One thing that I didn’t notice during the film, although I’m sure my wife would have if she’d watched it with me, were the nods to The Wizard of Oz, but reading the director’s comments and thinking back, I thought it was interesting. This is what she had to say:
I also noticed how many parallels the script had with one of my favorite films, THE WIZARD OF OZ. Our lead character, Sam, is essentially our Dorothy Gale, swept away to another world, a world she’s never seen before. She meets her Scarecrow, Judi Ross, who helps guide her through this world. She encounters the Wicked Witch of the West in Danica Ross and all she wants to do is find away home, which she does and is forever changed. You’ll see several nods to WIZARD OF OZ throughout SATANIC PANIC, including Sam’s red converse shoes, the modern ruby slippers.
When you watch this film, I think it’s something worth watching for this. I always try to leave any commentary on the film until after I’ve seen it, but this is one piece of information that I wish I’d had before hand. I may even watch the film again just to catch the references.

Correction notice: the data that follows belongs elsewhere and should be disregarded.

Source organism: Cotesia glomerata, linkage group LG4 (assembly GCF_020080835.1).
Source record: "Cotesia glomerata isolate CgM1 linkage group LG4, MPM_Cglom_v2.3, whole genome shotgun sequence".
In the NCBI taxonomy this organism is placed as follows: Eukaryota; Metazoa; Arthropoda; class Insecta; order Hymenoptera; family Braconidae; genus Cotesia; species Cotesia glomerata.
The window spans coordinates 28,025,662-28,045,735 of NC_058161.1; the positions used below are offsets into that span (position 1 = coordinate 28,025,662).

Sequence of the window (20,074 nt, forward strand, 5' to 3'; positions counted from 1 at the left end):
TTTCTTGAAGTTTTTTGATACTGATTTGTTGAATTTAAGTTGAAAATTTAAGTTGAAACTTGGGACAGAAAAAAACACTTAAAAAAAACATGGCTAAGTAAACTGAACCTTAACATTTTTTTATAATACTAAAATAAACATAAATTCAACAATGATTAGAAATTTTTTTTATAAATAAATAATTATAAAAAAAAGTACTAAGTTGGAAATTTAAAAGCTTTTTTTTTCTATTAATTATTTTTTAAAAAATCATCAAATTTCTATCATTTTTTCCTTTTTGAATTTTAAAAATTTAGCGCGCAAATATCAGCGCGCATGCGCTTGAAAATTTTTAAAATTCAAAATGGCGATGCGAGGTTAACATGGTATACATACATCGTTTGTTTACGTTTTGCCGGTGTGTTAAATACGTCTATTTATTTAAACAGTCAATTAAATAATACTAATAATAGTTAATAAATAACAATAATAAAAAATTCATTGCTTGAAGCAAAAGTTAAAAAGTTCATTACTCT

Finally, I think I need to wrap up this review with a huge shout out to the director Chelsea Stardust. It’s clear that she put a lot of love and care into this film. When you watch it, you’re not only entertained, but you can tell that the people working on it were filled with passion. I may have gone into this film because I’m a Jerry O’Connell fan, but I came out excited to see more films starring Hayley Griffith and directed by Chelsea Stardust.
Satanic Panic is in theatre, on demand and digital on Friday, September 6.
Movie title: Satanic Panic
Movie description: Sam’s first day as a pizza delivery driver is not going according to plan. At the end of a long day and not enough tips, her last delivery turns out to be for a group of Satanists looking for someone to sacrifice. Now in a fight for her life, Sam must fend off witches, evil spells and demonic creatures, all while trying to keep her body – and soul – intact. Starring Hayley Griffith (“The Loudest Voice”), Ruby Modine (HAPPY DEATH DAY franchise), Jerry O’Connell (“Billions”) and Rebecca Romijn (X-MEN franchise), Satanic Panic is “an absolutely entertaining horror film that will satisfy any viewer’s need for monsters, mayhem and…jokes” (Robert Saucedo, Birth.Movies.Death).
Date published: 2019-09-06
Director(s): Chelsea Stardust
Actor(s): Hayley Griffith, Ruby Modine, Rebecca Romijn, Arden Myrin, Jerry O’Connell